The first bite of Japanese golden curry feels weak. It’s a wicked deception. With a few more bites, the sides of your tongue tingle. Then, your body heats up and you’re peeling off clothes. Your chest grows warm and your sinuses react to the intense spice. More heat sweats continue, as you push through to finish (but why did you order a large portion?), because a firestorm has erupted in your mouth. Taking deep breaths between bites helps, but it’s like an athletic test of endurance.
This is a level-three dish at Stock Pot in Riga, Latvia. Imagine what a 10-plus would do to you.
The Baltics aren’t known for spicy food. You’d almost be called a fool for searching. But you’ll find some at this quick-serve restaurant, tucked inside St. Gertrude’s Church. Others have found it — perhaps from the intoxicating, aromatic spices wafting out the door, or perhaps by asking someone in the steady stream of people headed inside.
The menu — with dishes like fish laksa, Indian lentil soup, hummus, Thai red chicken curry and Cambodian Khmer mussel soup — changes daily. As do the spice levels: Every dish is rated from one to 10-plus based on the heat it brings. With a couple of communal tables inside and a weather-permitting outdoor area, the space is compact. All the better to watch the pleasure and pain of those who dare to eat there.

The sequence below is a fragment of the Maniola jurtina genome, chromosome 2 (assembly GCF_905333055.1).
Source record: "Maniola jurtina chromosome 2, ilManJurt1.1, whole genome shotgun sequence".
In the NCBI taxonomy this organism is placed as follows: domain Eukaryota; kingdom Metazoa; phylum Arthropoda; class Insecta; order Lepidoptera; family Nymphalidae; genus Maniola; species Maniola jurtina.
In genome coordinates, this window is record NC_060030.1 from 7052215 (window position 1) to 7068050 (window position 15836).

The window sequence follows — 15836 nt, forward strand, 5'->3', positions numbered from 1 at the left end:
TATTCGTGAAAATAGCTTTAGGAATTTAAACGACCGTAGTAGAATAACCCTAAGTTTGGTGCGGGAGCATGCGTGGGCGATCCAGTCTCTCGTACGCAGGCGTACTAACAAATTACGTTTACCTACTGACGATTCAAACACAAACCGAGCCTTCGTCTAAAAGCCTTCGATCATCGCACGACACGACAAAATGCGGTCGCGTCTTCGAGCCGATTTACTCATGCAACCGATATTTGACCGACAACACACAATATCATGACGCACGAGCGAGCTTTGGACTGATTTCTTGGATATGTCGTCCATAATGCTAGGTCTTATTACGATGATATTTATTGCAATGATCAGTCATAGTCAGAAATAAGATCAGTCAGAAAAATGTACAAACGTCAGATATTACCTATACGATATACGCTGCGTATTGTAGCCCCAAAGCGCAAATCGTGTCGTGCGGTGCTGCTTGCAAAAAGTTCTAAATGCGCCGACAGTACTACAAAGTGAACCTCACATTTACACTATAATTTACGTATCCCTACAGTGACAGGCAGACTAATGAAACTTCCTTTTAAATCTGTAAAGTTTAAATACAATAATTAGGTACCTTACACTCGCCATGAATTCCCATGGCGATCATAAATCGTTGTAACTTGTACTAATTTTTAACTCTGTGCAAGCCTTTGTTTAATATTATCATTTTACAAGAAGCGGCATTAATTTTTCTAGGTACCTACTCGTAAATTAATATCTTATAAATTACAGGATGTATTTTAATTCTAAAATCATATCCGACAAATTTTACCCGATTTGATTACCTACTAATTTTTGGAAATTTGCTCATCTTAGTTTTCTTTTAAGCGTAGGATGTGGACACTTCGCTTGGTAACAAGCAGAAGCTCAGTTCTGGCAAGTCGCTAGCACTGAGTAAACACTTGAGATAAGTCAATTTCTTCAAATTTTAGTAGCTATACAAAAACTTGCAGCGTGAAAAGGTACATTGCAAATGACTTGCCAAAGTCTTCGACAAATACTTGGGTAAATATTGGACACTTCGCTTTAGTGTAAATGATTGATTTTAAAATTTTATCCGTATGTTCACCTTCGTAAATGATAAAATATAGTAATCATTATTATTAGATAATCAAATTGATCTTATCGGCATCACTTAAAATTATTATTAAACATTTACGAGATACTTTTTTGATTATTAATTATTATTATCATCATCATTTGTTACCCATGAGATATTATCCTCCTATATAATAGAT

For the uninitiated, a warning is issued when a high-heat-level option is ordered.
Stockpot’s “chili heads” love the burn of the largely Asian-influenced menu, says owner and chef Richard Johnson. For the uninitiated, a warning is issued when a high-heat-level option is ordered. To accommodate everyone, Johnson tries to keep a balance on spice and heat while using cumin and fresh chilies — bird’s eye, scorpion, Naga ghost and, hottest of them all, the Carolina Reaper — in the home-style dishes. Except, of course, during the annual Stock Pot heroes challenge, wherein fearless souls try to eat an off-the-scale, extreme dish in 20 minutes.
When a customer concedes that help is needed to cool the flames, Johnson recommends full-fat yogurt or the famous Latvian devil’s drink, kefir; carbonated water with lime juice is also very effective. But if “the whole body is in shock due to a huge endorphin high, then just a calm talking-to, letting them know what their body is going through to bring them down,” works, he adds.
Johnson and his wife, Linda, opened Stock Pot in 2012 because they like spice and have a passion for good food “without the bells and lights.” Also, some of the world’s spiciest chilies are available in Latvia at affordable prices, so it’s possible for them to add lots of “fresh heat” to dishes that are friendly to most diners — carnivores, vegetarians, vegans, the gluten-free and allergy sufferers — and their wallets (dishes start around $2.30). Stock Pot is open only on weekdays, though, so plan accordingly.
And after you’ve endured the heat, take a look in the bathroom mirror. You’ll likely find, as I did, that your face is so red you look like a Brit on an island holiday. It’s not a sunburn, but a deep flush worthy of a selfie to commemorate your unforgettable, fiery meal.
Explore the world
This year, OZY is going Around the World, bringing you untold stories from every single country on the map, one day at a time, to introduce you to new people, new trends and new places.